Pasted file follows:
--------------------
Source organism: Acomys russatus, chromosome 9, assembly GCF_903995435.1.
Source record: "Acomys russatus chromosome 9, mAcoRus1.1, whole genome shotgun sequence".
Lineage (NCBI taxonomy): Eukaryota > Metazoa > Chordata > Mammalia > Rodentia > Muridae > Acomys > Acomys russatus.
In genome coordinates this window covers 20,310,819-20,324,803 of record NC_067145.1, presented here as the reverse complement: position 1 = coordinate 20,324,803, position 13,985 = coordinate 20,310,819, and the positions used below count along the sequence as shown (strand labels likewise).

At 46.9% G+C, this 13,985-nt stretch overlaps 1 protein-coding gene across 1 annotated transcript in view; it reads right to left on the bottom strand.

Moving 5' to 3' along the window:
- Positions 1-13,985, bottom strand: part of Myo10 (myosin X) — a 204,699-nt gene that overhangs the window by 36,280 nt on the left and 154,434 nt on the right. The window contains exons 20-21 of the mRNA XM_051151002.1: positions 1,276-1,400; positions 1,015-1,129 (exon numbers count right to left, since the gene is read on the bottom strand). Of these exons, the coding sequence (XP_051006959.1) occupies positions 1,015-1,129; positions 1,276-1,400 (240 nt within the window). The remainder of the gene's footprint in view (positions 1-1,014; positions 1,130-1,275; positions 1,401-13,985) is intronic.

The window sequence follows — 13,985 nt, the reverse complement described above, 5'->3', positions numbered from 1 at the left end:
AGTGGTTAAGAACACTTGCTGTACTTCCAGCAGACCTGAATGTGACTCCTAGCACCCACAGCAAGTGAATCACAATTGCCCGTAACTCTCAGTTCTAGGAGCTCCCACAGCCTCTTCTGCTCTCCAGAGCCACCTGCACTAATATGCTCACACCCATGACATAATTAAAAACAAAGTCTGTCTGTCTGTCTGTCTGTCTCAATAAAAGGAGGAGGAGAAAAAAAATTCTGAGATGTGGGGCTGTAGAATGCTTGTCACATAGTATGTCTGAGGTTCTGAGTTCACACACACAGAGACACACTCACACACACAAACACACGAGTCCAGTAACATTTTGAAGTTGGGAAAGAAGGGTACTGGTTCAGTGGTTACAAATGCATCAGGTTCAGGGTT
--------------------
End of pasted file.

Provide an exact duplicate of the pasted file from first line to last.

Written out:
Source organism: Acomys russatus, chromosome 9, assembly GCF_903995435.1.
Source record: "Acomys russatus chromosome 9, mAcoRus1.1, whole genome shotgun sequence".
Lineage (NCBI taxonomy): Eukaryota > Metazoa > Chordata > Mammalia > Rodentia > Muridae > Acomys > Acomys russatus.
In genome coordinates this window covers 20,310,819-20,324,803 of record NC_067145.1, presented here as the reverse complement: position 1 = coordinate 20,324,803, position 13,985 = coordinate 20,310,819, and the positions used below count along the sequence as shown (strand labels likewise).

At 46.9% G+C, this 13,985-nt stretch overlaps 1 protein-coding gene across 1 annotated transcript in view; it reads right to left on the bottom strand.

Moving 5' to 3' along the window:
- Positions 1-13,985, bottom strand: part of Myo10 (myosin X) — a 204,699-nt gene that overhangs the window by 36,280 nt on the left and 154,434 nt on the right. The window contains exons 20-21 of the mRNA XM_051151002.1: positions 1,276-1,400; positions 1,015-1,129 (exon numbers count right to left, since the gene is read on the bottom strand). Of these exons, the coding sequence (XP_051006959.1) occupies positions 1,015-1,129; positions 1,276-1,400 (240 nt within the window). The remainder of the gene's footprint in view (positions 1-1,014; positions 1,130-1,275; positions 1,401-13,985) is intronic.

The window sequence follows — 13,985 nt, the reverse complement described above, 5'->3', positions numbered from 1 at the left end:
AGTGGTTAAGAACACTTGCTGTACTTCCAGCAGACCTGAATGTGACTCCTAGCACCCACAGCAAGTGAATCACAATTGCCCGTAACTCTCAGTTCTAGGAGCTCCCACAGCCTCTTCTGCTCTCCAGAGCCACCTGCACTAATATGCTCACACCCATGACATAATTAAAAACAAAGTCTGTCTGTCTGTCTGTCTGTCTCAATAAAAGGAGGAGGAGAAAAAAAATTCTGAGATGTGGGGCTGTAGAATGCTTGTCACATAGTATGTCTGAGGTTCTGAGTTCACACACACAGAGACACACTCACACACACAAACACACGAGTCCAGTAACATTTTGAAGTTGGGAAAGAAGGGTACTGGTTCAGTGGTTACAAATGCATCAGGTTCAGGGTT